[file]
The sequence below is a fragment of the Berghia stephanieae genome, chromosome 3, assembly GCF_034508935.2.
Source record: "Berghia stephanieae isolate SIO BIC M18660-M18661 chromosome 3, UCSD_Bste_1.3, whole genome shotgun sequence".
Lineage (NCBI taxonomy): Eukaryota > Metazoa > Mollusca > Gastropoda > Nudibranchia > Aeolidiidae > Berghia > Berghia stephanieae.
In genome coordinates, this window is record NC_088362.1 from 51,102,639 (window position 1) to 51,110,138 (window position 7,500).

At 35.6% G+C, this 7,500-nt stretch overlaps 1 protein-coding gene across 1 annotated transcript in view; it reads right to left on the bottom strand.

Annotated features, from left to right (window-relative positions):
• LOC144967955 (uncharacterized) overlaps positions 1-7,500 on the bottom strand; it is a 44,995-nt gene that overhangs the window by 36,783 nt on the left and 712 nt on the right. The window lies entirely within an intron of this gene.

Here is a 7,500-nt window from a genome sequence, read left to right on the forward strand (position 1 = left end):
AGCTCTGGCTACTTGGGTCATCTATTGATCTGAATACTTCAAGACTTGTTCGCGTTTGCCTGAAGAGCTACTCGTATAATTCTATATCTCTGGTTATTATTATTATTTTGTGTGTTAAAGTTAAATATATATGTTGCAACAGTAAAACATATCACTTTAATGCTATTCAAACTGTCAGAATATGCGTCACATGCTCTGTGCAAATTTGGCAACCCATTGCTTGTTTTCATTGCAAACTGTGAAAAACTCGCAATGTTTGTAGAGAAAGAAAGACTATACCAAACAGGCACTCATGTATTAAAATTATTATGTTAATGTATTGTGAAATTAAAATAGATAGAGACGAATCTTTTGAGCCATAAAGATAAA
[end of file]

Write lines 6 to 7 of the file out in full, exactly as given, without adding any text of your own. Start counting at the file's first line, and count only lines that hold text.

Annotated features, from left to right (window-relative positions):
• LOC144967955 (uncharacterized) overlaps positions 1-7,500 on the bottom strand; it is a 44,995-nt gene that overhangs the window by 36,783 nt on the left and 712 nt on the right. The window lies entirely within an intron of this gene.